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Was it the case a few years back that most German doctors stopped advising the taking of anti-malarials?
I never heard of this, and based on talks with other German travellers and what I read on German travel forums I can't confirm this.

 

My decision has grown over years, is based on travel experiences in those areas, on talks with people working in that areas, talks with experts in our local tropical disease centre, WHO recommendations and books/papers about the issue.

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I take Lariam (in East Africa), but would like to save the money. Now I have 3 pills with a March 2009 expiry date which I think will still be good and a couple of pills with a February 2006 expiry data which feel a bit old. The mosquitoes love me and more than once have I heard of camp staff that are in bed with malaria. And, I’m going to areas with a lot of people. Can I skip the pills? I don’t care if you are doctors or not.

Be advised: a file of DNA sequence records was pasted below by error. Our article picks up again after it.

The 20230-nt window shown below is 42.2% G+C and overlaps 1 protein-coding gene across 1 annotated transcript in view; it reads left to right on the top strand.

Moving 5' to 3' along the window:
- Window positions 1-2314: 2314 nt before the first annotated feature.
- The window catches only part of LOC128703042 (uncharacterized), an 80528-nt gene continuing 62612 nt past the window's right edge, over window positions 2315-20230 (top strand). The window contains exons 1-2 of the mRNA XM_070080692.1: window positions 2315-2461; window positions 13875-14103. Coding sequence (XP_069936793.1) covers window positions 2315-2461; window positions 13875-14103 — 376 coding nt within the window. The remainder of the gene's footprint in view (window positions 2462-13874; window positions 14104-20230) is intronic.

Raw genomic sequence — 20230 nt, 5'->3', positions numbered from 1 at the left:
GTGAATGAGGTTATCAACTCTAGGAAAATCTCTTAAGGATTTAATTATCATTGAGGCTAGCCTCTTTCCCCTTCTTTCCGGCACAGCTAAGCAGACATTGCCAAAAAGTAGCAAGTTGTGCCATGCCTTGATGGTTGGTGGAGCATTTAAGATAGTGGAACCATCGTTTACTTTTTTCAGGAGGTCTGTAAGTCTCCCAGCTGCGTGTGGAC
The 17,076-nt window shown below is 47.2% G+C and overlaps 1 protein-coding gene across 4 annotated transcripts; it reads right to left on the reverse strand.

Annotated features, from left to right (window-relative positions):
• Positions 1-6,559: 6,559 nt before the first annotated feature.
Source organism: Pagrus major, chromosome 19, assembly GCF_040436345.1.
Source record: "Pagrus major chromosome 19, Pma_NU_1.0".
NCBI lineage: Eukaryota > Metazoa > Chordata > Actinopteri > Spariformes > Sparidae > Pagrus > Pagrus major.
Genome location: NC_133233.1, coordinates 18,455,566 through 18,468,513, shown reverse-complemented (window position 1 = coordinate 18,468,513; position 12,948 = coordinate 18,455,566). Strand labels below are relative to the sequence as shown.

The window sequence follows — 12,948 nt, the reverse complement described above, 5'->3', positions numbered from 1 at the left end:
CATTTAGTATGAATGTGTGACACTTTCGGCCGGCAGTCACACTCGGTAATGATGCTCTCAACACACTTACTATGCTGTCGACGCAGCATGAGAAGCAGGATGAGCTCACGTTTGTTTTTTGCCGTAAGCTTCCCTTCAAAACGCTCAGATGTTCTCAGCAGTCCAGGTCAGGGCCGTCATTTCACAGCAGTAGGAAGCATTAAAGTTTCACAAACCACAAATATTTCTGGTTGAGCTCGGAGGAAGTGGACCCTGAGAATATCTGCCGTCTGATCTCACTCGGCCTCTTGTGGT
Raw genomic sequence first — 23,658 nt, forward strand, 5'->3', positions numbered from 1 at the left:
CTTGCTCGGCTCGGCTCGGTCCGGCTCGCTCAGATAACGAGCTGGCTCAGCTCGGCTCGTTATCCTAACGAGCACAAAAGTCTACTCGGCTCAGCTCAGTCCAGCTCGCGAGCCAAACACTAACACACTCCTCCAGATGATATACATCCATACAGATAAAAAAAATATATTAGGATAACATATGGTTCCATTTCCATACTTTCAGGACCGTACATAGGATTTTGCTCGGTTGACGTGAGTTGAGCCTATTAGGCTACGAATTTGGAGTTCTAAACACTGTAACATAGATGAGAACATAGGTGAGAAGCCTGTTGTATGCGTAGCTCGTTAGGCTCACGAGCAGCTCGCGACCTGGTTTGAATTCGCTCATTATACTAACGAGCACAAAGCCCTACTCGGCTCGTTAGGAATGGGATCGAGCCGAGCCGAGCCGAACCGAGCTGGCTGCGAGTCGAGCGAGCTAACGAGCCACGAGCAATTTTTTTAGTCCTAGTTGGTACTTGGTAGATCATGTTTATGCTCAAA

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I take Lariam (in East Africa), but would like to save the money.
I don't take these pills because I want to save money. I don't take this medicine because it's a drug and bad for my health. I'm making a risk assessment, choosing between a controlled poisoning which gives me some protection or the likelihood of being bitten by an infected mosquito and catching the disease. Anyway, I'm always carrying these pills as stand-by medication (as recommended by WHO for these areas).

 

 

Can I skip the pills?
I guess you already answered this:
The mosquitoes love me

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Another reason for camps to consider lanterns, soft lighting as choices - fewer mosquitoes. I find every bug and insect, not to forget mosquitoes attracted to the harsh modern lighting....... a definite NO NO for the Linyanti!!!! - atleast for the common areas (lounge, dining etc etc)

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Nyama,

 

If you are carrying these pills with you as stand-by option, how do you later determine that you need to be taking them? How do you make the assessment?